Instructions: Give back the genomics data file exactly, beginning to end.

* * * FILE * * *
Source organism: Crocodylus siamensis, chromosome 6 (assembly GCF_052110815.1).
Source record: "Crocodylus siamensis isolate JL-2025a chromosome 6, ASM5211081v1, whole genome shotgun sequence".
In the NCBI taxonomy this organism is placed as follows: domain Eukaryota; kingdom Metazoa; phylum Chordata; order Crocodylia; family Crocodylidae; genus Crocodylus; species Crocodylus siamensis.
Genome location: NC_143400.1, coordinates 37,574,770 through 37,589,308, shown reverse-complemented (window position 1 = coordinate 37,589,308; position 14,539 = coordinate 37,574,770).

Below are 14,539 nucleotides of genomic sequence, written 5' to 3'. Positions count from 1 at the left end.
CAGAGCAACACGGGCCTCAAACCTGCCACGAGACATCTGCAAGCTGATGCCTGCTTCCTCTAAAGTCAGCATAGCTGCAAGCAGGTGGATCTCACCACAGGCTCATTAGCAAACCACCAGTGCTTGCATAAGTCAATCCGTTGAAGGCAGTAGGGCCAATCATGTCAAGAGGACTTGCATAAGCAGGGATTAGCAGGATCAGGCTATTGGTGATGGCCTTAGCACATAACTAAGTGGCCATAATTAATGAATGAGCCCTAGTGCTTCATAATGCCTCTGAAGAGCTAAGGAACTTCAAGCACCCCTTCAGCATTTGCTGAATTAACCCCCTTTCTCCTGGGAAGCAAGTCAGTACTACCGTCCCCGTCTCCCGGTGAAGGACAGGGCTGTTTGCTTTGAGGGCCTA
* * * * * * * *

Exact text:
Source organism: Crocodylus siamensis, chromosome 6 (assembly GCF_052110815.1).
Source record: "Crocodylus siamensis isolate JL-2025a chromosome 6, ASM5211081v1, whole genome shotgun sequence".
In the NCBI taxonomy this organism is placed as follows: domain Eukaryota; kingdom Metazoa; phylum Chordata; order Crocodylia; family Crocodylidae; genus Crocodylus; species Crocodylus siamensis.
Genome location: NC_143400.1, coordinates 37,574,770 through 37,589,308, shown reverse-complemented (window position 1 = coordinate 37,589,308; position 14,539 = coordinate 37,574,770).

Below are 14,539 nucleotides of genomic sequence, written 5' to 3'. Positions count from 1 at the left end.
CAGAGCAACACGGGCCTCAAACCTGCCACGAGACATCTGCAAGCTGATGCCTGCTTCCTCTAAAGTCAGCATAGCTGCAAGCAGGTGGATCTCACCACAGGCTCATTAGCAAACCACCAGTGCTTGCATAAGTCAATCCGTTGAAGGCAGTAGGGCCAATCATGTCAAGAGGACTTGCATAAGCAGGGATTAGCAGGATCAGGCTATTGGTGATGGCCTTAGCACATAACTAAGTGGCCATAATTAATGAATGAGCCCTAGTGCTTCATAATGCCTCTGAAGAGCTAAGGAACTTCAAGCACCCCTTCAGCATTTGCTGAATTAACCCCCTTTCTCCTGGGAAGCAAGTCAGTACTACCGTCCCCGTCTCCCGGTGAAGGACAGGGCTGTTTGCTTTGAGGGCCTA